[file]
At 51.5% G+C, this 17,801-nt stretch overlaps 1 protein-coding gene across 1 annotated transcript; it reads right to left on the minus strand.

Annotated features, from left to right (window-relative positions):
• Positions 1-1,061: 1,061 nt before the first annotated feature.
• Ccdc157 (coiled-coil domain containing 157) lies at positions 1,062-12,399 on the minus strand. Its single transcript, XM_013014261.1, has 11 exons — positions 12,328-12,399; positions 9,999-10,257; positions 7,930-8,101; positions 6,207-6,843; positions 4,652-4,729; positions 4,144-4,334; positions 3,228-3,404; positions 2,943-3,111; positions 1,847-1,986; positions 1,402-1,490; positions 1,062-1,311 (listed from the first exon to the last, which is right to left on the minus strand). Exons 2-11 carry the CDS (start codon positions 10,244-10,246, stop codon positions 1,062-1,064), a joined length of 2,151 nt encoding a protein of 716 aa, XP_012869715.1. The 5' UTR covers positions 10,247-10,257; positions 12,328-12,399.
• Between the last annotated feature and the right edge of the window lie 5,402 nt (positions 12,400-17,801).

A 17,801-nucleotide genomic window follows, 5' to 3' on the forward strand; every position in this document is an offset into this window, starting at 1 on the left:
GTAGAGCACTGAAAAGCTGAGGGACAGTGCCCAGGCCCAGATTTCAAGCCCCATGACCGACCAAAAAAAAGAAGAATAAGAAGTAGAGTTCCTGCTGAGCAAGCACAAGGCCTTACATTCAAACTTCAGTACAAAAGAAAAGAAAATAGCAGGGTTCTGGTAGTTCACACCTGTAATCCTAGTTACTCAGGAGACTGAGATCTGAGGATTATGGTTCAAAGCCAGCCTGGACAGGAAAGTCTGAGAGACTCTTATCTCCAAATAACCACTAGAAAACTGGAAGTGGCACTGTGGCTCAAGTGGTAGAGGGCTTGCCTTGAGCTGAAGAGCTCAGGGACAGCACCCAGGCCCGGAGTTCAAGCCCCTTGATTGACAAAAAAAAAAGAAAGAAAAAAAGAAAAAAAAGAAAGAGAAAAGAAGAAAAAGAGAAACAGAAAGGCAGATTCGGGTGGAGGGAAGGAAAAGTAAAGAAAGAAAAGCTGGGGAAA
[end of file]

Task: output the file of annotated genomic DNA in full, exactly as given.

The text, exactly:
At 51.5% G+C, this 17,801-nt stretch overlaps 1 protein-coding gene across 1 annotated transcript; it reads right to left on the minus strand.

Annotated features, from left to right (window-relative positions):
• Positions 1-1,061: 1,061 nt before the first annotated feature.
• Ccdc157 (coiled-coil domain containing 157) lies at positions 1,062-12,399 on the minus strand. Its single transcript, XM_013014261.1, has 11 exons — positions 12,328-12,399; positions 9,999-10,257; positions 7,930-8,101; positions 6,207-6,843; positions 4,652-4,729; positions 4,144-4,334; positions 3,228-3,404; positions 2,943-3,111; positions 1,847-1,986; positions 1,402-1,490; positions 1,062-1,311 (listed from the first exon to the last, which is right to left on the minus strand). Exons 2-11 carry the CDS (start codon positions 10,244-10,246, stop codon positions 1,062-1,064), a joined length of 2,151 nt encoding a protein of 716 aa, XP_012869715.1. The 5' UTR covers positions 10,247-10,257; positions 12,328-12,399.
• Between the last annotated feature and the right edge of the window lie 5,402 nt (positions 12,400-17,801).

A 17,801-nucleotide genomic window follows, 5' to 3' on the forward strand; every position in this document is an offset into this window, starting at 1 on the left:
GTAGAGCACTGAAAAGCTGAGGGACAGTGCCCAGGCCCAGATTTCAAGCCCCATGACCGACCAAAAAAAAGAAGAATAAGAAGTAGAGTTCCTGCTGAGCAAGCACAAGGCCTTACATTCAAACTTCAGTACAAAAGAAAAGAAAATAGCAGGGTTCTGGTAGTTCACACCTGTAATCCTAGTTACTCAGGAGACTGAGATCTGAGGATTATGGTTCAAAGCCAGCCTGGACAGGAAAGTCTGAGAGACTCTTATCTCCAAATAACCACTAGAAAACTGGAAGTGGCACTGTGGCTCAAGTGGTAGAGGGCTTGCCTTGAGCTGAAGAGCTCAGGGACAGCACCCAGGCCCGGAGTTCAAGCCCCTTGATTGACAAAAAAAAAAGAAAGAAAAAAAGAAAAAAAAGAAAGAGAAAAGAAGAAAAAGAGAAACAGAAAGGCAGATTCGGGTGGAGGGAAGGAAAAGTAAAGAAAGAAAAGCTGGGGAAA